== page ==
Continued from page 1

After saying he was saddened by the violence that occurred on Halloween and that residents of Wards 7 and 8 are victimized by violence on a “regular basis,” Mr. Moten said his campaign “will release a plan in the coming weeks on how to address this problem.”

Sounds like the words of a cookie-cutter black liberal, eh?

• And the first shall be last. Council member Tommy Wells, who wants to repeal the city’s Internet gambling law, says there is a bit of confusion making the rounds of the faith-based community.

“I don’t think they understand it’s gambling, and some ministers were surprised when I told them what i-gaming is all about,” Mr. Wells told reporter Jeffrey Anderson. “Anyone can say that [popular video games] ‘Dungeons and Dragons’ is i-gaming, or Pong.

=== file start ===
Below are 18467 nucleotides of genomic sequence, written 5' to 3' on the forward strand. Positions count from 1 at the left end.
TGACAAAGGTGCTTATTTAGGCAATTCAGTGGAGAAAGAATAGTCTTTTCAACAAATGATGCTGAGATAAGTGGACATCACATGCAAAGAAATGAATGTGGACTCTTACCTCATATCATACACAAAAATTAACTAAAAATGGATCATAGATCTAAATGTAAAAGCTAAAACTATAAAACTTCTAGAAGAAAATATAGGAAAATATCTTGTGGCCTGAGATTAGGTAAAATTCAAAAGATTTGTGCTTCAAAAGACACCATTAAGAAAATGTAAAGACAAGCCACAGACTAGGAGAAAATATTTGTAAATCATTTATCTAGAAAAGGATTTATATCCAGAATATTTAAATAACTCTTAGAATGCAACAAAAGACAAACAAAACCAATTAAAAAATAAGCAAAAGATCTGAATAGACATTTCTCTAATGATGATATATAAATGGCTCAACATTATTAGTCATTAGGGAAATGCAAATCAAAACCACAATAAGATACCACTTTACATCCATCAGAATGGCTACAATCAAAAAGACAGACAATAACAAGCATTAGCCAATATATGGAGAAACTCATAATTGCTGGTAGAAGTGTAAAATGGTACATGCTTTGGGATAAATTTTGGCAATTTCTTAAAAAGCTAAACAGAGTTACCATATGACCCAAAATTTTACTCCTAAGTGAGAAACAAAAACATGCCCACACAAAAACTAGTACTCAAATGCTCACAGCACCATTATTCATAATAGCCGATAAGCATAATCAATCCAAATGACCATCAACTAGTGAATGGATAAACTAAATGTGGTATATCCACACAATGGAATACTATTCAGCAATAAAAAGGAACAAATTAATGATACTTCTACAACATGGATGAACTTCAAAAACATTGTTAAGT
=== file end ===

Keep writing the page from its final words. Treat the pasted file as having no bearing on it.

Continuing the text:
“Who would show up for a listening session on i-gaming if they announced it’s all about legalized gambling? It would be a different show.” I’ll clarify: i-gaming is gambling via the Internet, and Mr. Wells is a staunch supporter of yanking the law off the books.

That’s why Ward 6, home to Capitol Hill and military employees, much of the city’s small-business community and low-income residents, is dead last on the list for a community forum on the controversial issue.

My advice to Mr. Wells is to round up the faith-based objectors for the Nov. 21 forum.

Round ‘em up.

Deborah Simmons can be reached at dsimmons@washingtontimes.com.